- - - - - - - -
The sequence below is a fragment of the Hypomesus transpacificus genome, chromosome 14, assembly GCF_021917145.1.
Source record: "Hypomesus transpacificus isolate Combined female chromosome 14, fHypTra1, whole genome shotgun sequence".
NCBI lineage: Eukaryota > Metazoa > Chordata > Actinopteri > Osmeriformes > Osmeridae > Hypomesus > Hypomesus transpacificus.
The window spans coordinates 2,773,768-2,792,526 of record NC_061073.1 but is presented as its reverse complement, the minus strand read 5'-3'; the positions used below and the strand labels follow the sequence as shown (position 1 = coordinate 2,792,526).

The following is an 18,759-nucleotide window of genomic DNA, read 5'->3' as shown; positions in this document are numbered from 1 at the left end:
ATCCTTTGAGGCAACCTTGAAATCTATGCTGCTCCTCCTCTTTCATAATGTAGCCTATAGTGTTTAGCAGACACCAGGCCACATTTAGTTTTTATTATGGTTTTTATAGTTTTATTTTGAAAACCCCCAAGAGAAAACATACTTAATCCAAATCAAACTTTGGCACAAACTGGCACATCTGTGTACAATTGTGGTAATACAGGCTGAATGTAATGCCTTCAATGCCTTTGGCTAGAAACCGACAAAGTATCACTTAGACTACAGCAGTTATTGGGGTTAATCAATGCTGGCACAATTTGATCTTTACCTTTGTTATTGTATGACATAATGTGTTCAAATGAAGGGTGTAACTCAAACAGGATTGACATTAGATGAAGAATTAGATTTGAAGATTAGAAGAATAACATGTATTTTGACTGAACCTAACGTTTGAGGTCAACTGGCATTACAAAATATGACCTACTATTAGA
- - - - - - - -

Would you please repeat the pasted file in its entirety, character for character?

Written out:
The sequence below is a fragment of the Hypomesus transpacificus genome, chromosome 14, assembly GCF_021917145.1.
Source record: "Hypomesus transpacificus isolate Combined female chromosome 14, fHypTra1, whole genome shotgun sequence".
NCBI lineage: Eukaryota > Metazoa > Chordata > Actinopteri > Osmeriformes > Osmeridae > Hypomesus > Hypomesus transpacificus.
The window spans coordinates 2,773,768-2,792,526 of record NC_061073.1 but is presented as its reverse complement, the minus strand read 5'-3'; the positions used below and the strand labels follow the sequence as shown (position 1 = coordinate 2,792,526).

The following is an 18,759-nucleotide window of genomic DNA, read 5'->3' as shown; positions in this document are numbered from 1 at the left end:
ATCCTTTGAGGCAACCTTGAAATCTATGCTGCTCCTCCTCTTTCATAATGTAGCCTATAGTGTTTAGCAGACACCAGGCCACATTTAGTTTTTATTATGGTTTTTATAGTTTTATTTTGAAAACCCCCAAGAGAAAACATACTTAATCCAAATCAAACTTTGGCACAAACTGGCACATCTGTGTACAATTGTGGTAATACAGGCTGAATGTAATGCCTTCAATGCCTTTGGCTAGAAACCGACAAAGTATCACTTAGACTACAGCAGTTATTGGGGTTAATCAATGCTGGCACAATTTGATCTTTACCTTTGTTATTGTATGACATAATGTGTTCAAATGAAGGGTGTAACTCAAACAGGATTGACATTAGATGAAGAATTAGATTTGAAGATTAGAAGAATAACATGTATTTTGACTGAACCTAACGTTTGAGGTCAACTGGCATTACAAAATATGACCTACTATTAGA